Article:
How President Trump characterized immigrants from African nations during a closed-door White House meeting may be in dispute, but one thing is certain: African refugees have a most favored status in the eyes of the United States.

A review of refugee numbers by the Refugee Council USA found that under Trump, some 1,910 refugees from Africa have been admitted into the U.S., the most from any region.

Following them, 1,799 from eastern and southern Asia, 687 from East Asia, 555 from Europe and Central Asia, and 140 from Latin America.

The numbers show that the president is making good on his promise to cut refugee levels far below those of former President Obama. And the low numbers overall of refugees entering America show that the administration’s demand for more intense vetting is taking place.

Asked about the numbers, Jessica M. Vaughan, director of policy studies for the Center for Immigration Studies, said, “Definitely way more refugees from Africa and the Middle East/South Asia than any other part of the world under Trump. Yes, refugee admissions have dropped sharply. This not only because of the decision to admit far fewer than under the Obama administration, but also because of the implementation of improved vetting, which has necessarily slowed the processing down, in a good way.”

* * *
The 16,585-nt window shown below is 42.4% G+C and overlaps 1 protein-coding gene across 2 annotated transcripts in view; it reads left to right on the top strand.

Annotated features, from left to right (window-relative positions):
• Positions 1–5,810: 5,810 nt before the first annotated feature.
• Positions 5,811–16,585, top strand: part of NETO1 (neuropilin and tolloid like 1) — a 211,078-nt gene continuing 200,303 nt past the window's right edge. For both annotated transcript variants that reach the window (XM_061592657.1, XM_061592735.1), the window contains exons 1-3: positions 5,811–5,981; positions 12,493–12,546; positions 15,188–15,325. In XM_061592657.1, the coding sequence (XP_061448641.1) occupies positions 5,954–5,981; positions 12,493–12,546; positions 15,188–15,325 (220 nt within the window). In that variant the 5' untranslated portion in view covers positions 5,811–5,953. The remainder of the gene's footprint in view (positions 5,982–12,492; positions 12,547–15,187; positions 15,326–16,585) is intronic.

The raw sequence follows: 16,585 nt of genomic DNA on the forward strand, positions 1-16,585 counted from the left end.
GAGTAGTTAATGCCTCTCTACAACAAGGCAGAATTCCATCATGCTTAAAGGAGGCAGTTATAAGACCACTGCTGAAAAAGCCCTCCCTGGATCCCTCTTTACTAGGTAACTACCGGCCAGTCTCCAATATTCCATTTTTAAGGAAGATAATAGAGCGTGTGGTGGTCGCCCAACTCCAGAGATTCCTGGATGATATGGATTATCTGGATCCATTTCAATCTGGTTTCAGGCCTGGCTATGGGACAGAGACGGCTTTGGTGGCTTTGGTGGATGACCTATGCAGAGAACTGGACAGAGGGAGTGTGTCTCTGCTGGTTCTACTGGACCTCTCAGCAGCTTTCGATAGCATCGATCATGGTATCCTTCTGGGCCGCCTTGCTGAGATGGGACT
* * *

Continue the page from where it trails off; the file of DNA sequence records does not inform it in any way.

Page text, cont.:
She added that the “vetting improvements were urgent, and will pay security dividends both in the short run, with less risk of admitting more terrorists, and also in the long run by reducing settlement in enclaves where some new arrivals have been resistant to assimilation and susceptible to radicalization.”

Paul Bedard, the Washington Examiner's "Washington Secrets" columnist, can be contacted at pbedard@washingtonexaminer.com